Using normal human prostate cells, Dr. Byers and his colleagues found that this gene is indeed able to suppress an early stage of tumor development when exposed to vitamin D and a derivative of vitamin A called retinoic acid.

The Emerging Science of Personalized Diets for Cancer Prevention

Researchers discussed the impact of diet in helping to grow “healthy” bacteria in the human gut, which emerging evidence suggests may influence how other dietary constituents are utilized for cancer protection. The evidence for inclusion of probiotics (foods and supplements containing healthy bacteria) in the diet for lower cancer risk was discussed as well as potential mechanisms. Researchers also touched upon the impact that individual genetic variations may have on the effectiveness of the bacterial response to certain foods.

In addition, researchers noted that genetic differences among individuals also affect how certain foods and nutrients combat the cancer process. The future of a personalized approach to eating for increased cancer prevention was anticipated.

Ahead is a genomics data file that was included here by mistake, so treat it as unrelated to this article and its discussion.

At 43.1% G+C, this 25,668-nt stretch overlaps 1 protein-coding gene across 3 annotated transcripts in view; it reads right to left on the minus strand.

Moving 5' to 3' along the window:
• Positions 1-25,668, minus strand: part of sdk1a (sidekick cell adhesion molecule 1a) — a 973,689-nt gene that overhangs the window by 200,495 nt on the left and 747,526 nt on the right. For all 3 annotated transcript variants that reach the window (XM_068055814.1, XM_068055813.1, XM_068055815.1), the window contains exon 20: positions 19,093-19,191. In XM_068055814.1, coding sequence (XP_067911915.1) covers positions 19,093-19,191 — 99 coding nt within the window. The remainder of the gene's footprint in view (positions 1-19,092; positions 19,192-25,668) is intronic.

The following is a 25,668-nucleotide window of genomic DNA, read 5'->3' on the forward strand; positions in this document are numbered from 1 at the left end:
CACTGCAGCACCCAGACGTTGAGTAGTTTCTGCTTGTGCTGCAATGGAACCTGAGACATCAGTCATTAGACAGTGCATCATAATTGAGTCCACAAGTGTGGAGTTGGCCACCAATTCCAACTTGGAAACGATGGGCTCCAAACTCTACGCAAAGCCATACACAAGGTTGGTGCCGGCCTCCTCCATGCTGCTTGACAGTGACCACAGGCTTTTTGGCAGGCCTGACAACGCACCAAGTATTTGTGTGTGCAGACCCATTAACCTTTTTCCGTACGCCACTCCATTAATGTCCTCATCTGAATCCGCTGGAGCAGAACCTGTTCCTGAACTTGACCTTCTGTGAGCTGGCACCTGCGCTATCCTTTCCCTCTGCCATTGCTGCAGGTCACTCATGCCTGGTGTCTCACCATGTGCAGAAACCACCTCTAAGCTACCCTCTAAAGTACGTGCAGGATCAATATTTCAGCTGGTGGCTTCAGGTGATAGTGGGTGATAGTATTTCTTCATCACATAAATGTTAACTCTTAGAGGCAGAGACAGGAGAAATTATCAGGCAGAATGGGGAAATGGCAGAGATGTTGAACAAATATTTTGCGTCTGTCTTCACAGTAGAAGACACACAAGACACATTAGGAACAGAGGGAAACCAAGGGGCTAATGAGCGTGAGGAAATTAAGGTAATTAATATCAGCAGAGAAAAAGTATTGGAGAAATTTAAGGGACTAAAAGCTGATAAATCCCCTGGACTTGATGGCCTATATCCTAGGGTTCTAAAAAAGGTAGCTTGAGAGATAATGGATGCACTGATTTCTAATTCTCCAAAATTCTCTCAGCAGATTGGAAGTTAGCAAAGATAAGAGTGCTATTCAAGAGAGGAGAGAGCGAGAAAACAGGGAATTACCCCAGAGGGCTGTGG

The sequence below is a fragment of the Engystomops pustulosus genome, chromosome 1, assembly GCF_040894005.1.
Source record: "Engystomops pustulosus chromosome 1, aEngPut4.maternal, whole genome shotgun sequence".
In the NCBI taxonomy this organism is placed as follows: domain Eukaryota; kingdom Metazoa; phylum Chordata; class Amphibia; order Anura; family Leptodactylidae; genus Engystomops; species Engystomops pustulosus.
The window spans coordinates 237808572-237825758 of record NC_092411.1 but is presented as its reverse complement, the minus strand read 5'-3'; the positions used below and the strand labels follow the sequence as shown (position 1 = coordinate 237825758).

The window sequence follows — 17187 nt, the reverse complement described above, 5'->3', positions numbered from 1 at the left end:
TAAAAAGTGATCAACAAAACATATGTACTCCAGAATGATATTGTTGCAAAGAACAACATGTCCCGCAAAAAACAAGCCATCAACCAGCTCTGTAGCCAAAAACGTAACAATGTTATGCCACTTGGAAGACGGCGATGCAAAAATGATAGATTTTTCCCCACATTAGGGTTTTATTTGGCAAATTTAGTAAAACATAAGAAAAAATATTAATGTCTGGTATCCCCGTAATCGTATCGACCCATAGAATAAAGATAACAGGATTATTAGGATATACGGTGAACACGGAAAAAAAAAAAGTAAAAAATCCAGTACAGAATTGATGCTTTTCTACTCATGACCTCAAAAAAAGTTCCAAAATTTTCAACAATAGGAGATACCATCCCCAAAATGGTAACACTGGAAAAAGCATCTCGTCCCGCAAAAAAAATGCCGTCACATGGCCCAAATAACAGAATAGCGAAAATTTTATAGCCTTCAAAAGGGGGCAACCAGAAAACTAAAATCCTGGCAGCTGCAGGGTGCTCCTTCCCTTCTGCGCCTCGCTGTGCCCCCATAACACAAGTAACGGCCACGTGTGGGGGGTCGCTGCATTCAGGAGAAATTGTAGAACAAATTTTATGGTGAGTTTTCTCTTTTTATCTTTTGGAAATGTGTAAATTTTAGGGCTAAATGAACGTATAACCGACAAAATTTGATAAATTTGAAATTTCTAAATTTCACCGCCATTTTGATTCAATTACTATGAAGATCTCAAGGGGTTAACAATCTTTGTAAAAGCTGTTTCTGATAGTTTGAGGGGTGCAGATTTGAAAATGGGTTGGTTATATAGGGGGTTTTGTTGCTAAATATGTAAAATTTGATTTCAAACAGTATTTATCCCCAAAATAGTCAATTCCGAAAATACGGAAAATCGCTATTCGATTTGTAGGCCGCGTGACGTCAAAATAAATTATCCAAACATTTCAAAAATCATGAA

Beneficial Bacteria May Play a Role in Colon Cancer Prevention

While the role of probiotics in colon cancer prevention has been studied extensively in laboratory studies, there are far fewer interventions with human subjects and the results remain inconclusive, if not directly contradictory. Joseph J. Rafter, PhD, professor of medical nutrition at the Karolinska Institutet, Stockholm, Sweden, presented a summary of the laboratory evidence today, along with a report on a recently completed human intervention trial. Dr. Rafter discussed the potential mechanisms by which probiotic bacteria may inhibit colon cancer development and called for more studies in humans to help inform the current discussion.

What’s In Your Gut: Individual Responses to Microflora

The activity of microorganisms in the human gut can directly influence cancer risk, according to Johanna W. Lampe, PhD, RD, of the Fred Hutchinson Cancer Research Center in Seattle. Bacteria in the gut play a role in the uptake of beneficial dietary components (phytochemicals, for example) and can help neutralize dietary toxins, she said. What you eat impacts the growth and type of intestinal flora in your digestive tract and individuals have genetic variations that can impact how our bacteria impact our personal cancer susceptibility.